Overlaps on the "B" papers were realigned and pasted using dilute wheat starch paste. As was anticipated, releasing the ripples on several sheets made it necessary to adjust the overlaps between two sheets. The change was noted in the report and photographed but made no visible change in the Map.
The "A" and "B" papers were realigned and adhered using wheat starch paste at the overlaps.
An alkaline reserve of methoxy methyl carbonate, methyl alcohol and trichlorotrifluoroethane (Wei T'o#2) was tested on the media. It was then brushed on the verso with overlapping strokes depositing magnesium carbonate in the paper.
A 1 % methyl cellulose was applied to the recto or verso surface silverfish damage using a fine brush.
The papers were lightly humidified using a fine spray of deionized water. They were covered with Polytrace,½" wool felts,½" plywood sheets and weights. Normal irregularities expected from 46 joined papers were retained along with many of the original irregularities found in the "B" papers which could not be diminished further.
The treatment of the David Parker Shaker Map required 16 feet long tables and a special lightbox. The photography of the Map, both rolled and unrolled, required a large room with equipment adapted for oversized artwork. Even turning over the Map required planning.
Nowhere was the planning more crucial than in designing the exhibition. Haphazard exhibition of an oversized artwork can undermine any stabilizing done by the conservator not to mention damaging the artwork.
The David Parker Shaker Map was to be exhibited all Summer and every Summer in the upstairs of an original Shaker building where there were no environmental controls.
At this point it would be important to explain a characteristic of oversized artwork. Consider a 20" wide sheet of paper. It can easily expand by 1/8" on a hot, humid summer day. A 15 feet 10 inches long sheet of paper can expand more than 1" under the same conditions.
With that in mind, the exhibition alternatives in the original Shaker building were limited to two plans.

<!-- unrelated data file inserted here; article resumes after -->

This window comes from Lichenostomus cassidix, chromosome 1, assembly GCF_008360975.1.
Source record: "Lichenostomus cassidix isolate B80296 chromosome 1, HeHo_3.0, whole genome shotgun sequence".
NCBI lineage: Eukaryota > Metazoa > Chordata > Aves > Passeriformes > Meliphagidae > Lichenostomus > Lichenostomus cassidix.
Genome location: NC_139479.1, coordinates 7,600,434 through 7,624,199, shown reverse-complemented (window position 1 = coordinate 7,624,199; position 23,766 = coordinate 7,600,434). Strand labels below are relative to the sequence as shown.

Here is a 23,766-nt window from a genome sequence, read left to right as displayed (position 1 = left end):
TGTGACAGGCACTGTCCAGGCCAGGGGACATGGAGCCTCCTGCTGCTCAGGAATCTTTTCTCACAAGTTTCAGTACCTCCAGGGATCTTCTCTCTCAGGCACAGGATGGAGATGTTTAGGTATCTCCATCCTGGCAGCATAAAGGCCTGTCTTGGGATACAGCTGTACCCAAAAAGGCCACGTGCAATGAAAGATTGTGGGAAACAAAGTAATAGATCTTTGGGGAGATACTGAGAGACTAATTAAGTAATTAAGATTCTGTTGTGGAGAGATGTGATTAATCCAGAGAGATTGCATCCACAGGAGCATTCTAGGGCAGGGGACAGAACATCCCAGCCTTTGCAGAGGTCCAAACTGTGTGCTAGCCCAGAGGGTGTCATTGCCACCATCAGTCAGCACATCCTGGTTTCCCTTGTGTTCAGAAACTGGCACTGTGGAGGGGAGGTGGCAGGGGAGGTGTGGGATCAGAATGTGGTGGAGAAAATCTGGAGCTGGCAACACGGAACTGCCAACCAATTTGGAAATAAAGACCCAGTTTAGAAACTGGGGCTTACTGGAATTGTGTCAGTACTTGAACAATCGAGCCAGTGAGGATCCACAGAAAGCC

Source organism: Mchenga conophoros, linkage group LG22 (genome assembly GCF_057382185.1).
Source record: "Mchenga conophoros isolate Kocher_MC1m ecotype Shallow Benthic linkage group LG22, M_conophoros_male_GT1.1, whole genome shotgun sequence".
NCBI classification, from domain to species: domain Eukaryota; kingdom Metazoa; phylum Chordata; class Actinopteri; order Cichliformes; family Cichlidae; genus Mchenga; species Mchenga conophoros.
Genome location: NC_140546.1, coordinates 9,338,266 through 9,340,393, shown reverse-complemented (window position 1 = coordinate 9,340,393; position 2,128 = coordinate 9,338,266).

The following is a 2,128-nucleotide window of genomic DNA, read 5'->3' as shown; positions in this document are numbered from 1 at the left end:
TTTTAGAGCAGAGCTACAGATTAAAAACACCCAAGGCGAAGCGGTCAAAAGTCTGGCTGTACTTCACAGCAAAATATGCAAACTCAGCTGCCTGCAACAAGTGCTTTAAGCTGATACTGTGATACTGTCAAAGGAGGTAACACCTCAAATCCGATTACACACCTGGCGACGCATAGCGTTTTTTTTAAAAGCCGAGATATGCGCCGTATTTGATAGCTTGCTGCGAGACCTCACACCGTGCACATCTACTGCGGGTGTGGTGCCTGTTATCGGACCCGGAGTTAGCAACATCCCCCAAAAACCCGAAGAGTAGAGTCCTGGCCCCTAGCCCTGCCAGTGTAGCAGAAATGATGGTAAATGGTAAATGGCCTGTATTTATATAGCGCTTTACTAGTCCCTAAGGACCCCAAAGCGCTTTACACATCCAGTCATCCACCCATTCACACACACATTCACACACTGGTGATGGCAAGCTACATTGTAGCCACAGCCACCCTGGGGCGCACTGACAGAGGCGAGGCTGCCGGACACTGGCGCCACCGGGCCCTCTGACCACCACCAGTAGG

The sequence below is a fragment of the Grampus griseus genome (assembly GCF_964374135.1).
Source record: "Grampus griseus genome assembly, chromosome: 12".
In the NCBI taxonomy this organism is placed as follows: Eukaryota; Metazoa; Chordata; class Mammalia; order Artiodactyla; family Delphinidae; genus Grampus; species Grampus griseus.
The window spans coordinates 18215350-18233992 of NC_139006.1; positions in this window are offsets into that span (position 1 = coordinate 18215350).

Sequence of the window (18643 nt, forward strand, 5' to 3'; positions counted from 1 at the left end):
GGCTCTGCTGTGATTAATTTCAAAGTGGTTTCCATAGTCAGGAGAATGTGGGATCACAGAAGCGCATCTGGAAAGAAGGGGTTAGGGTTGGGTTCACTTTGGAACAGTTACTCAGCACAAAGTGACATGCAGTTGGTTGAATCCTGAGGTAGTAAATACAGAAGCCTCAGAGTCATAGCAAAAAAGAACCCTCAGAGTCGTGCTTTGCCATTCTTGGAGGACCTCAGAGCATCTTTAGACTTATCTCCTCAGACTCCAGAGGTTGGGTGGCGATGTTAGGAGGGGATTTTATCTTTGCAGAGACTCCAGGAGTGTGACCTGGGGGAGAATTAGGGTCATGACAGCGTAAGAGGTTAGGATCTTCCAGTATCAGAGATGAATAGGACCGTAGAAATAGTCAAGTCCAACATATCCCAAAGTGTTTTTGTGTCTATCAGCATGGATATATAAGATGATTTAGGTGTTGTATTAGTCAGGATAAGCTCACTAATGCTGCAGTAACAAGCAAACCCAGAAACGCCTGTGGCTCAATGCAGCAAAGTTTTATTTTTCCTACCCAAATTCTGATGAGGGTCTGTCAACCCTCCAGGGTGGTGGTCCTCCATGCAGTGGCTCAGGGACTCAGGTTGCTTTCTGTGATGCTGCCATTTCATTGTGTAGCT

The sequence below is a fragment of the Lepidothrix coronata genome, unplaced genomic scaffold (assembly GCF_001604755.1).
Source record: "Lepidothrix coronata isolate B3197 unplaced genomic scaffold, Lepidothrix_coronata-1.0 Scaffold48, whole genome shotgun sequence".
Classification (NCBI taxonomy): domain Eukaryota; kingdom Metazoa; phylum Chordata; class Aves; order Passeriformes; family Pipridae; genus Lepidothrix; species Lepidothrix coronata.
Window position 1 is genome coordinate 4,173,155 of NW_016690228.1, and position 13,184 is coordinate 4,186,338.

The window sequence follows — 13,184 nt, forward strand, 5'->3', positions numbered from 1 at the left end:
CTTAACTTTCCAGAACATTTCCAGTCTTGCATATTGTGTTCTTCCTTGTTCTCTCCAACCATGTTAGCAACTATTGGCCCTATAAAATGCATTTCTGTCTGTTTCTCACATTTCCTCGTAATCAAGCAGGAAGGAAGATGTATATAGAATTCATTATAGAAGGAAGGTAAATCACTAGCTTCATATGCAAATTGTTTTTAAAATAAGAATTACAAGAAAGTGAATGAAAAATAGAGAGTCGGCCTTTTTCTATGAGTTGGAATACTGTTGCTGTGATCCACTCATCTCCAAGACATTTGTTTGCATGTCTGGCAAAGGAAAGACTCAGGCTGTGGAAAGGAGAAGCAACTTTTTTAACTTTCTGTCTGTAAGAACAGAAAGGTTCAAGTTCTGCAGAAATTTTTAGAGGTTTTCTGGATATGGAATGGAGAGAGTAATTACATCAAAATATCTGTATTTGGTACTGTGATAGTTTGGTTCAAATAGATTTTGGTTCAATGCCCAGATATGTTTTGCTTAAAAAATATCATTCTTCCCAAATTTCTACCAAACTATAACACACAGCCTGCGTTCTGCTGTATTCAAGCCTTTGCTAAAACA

Even though the (1) alternative was prohibitive cost-wise, design specifications were written by the conservator and drawn up by an architect to be built at a later date. The (2) alternative necessitated a protective case be built by the museum. The base would be built by the conservator. The base of the case would be a solid base on which the Map would be attached. The back of the case would be a wall of the Shaker building. The Map and base would be carried out of the Shaker building by way of a wide stairway to an environmentally controlled storage area every Fall.
A solid support exhibition panel of aluminum Hexcel with aluminum skins was built in the customary manner and prepared for exhibition. It measured 41½" x 16' x ¾" (plus 1" for aluminum braces).
The square and angle aluminum reinforcing bars were attached to the back of the panel to facilitate its being connected to the wall in the Shaker building at a 30 degree angle which would greatly reduce the stress on the hinges and the map over time.
Expanding hinges were used on the sides and bottom edges to allow the map to expand and contract during the wide environmental changes to be experienced in the exhibition and the storage buildings during the course of a year.
8. Expanded Hinges
A 22' long truck was necessary to properly transport the artwork completely horizontally to the Shaker Village. The ensemble of the panel and Map were wrapped in acid-free glassine, kraft paper and clean moving blankets. A wooden cradle lined with foam padding was constructed and attached to the floor of the truck to keep the Map in place during transit. The truck was completely empty except for the 16' x4' x 1" panel on the floor.
When working on oversized artwork, planning is essential. Objectives must be clearly delineated at the beginning of the planning.
Primarily, my objectives were to retain natural irregularities characteristic of such a composite work. Secondarily, I hoped to draw the conditions of the "A" and "B" papers together—stabilizing the "A" papers and removing damaging materials from the "B" papers—so that they could age similarly together.
Last, I tried to provide the museum with a work of art in an exhibition package designed in such a way that it would be protected from new problems.
Paper delivered at the Book and Paper specialty group session, AIC 16th Annual Meeting, June 1-5, 1988, Vancouver, British Columbia.
Papers for the specialty group session are selected by committee, based on abstracts and there has been no further peer review. Papers are received by the compiler in the Fall following the meeting and the author is welcome to make revisions, minor or major.